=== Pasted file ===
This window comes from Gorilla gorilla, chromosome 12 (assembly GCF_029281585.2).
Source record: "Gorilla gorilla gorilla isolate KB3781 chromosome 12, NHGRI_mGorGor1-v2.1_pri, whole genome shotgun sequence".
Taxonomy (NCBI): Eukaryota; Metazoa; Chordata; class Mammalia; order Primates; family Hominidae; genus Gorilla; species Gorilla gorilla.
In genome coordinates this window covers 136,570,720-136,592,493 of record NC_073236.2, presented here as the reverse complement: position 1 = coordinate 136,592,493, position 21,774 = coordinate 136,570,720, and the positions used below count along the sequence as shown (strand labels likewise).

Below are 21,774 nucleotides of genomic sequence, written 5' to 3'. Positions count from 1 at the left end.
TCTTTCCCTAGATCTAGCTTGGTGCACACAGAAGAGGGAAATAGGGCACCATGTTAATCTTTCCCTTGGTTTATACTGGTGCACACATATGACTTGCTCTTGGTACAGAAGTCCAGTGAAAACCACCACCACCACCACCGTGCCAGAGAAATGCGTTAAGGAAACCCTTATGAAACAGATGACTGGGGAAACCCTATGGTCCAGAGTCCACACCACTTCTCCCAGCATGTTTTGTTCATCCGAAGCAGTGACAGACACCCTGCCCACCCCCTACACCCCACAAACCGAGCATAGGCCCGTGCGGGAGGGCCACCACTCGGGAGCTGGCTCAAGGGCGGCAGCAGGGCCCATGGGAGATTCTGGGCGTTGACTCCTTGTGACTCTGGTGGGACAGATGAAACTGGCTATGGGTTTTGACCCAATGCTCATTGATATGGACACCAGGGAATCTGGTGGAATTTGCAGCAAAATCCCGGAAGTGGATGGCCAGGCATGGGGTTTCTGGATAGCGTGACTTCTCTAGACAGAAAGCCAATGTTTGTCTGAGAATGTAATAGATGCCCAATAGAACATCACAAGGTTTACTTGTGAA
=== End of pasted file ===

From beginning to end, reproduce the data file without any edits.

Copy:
This window comes from Gorilla gorilla, chromosome 12 (assembly GCF_029281585.2).
Source record: "Gorilla gorilla gorilla isolate KB3781 chromosome 12, NHGRI_mGorGor1-v2.1_pri, whole genome shotgun sequence".
Taxonomy (NCBI): Eukaryota; Metazoa; Chordata; class Mammalia; order Primates; family Hominidae; genus Gorilla; species Gorilla gorilla.
In genome coordinates this window covers 136,570,720-136,592,493 of record NC_073236.2, presented here as the reverse complement: position 1 = coordinate 136,592,493, position 21,774 = coordinate 136,570,720, and the positions used below count along the sequence as shown (strand labels likewise).

Below are 21,774 nucleotides of genomic sequence, written 5' to 3'. Positions count from 1 at the left end.
TCTTTCCCTAGATCTAGCTTGGTGCACACAGAAGAGGGAAATAGGGCACCATGTTAATCTTTCCCTTGGTTTATACTGGTGCACACATATGACTTGCTCTTGGTACAGAAGTCCAGTGAAAACCACCACCACCACCACCGTGCCAGAGAAATGCGTTAAGGAAACCCTTATGAAACAGATGACTGGGGAAACCCTATGGTCCAGAGTCCACACCACTTCTCCCAGCATGTTTTGTTCATCCGAAGCAGTGACAGACACCCTGCCCACCCCCTACACCCCACAAACCGAGCATAGGCCCGTGCGGGAGGGCCACCACTCGGGAGCTGGCTCAAGGGCGGCAGCAGGGCCCATGGGAGATTCTGGGCGTTGACTCCTTGTGACTCTGGTGGGACAGATGAAACTGGCTATGGGTTTTGACCCAATGCTCATTGATATGGACACCAGGGAATCTGGTGGAATTTGCAGCAAAATCCCGGAAGTGGATGGCCAGGCATGGGGTTTCTGGATAGCGTGACTTCTCTAGACAGAAAGCCAATGTTTGTCTGAGAATGTAATAGATGCCCAATAGAACATCACAAGGTTTACTTGTGAA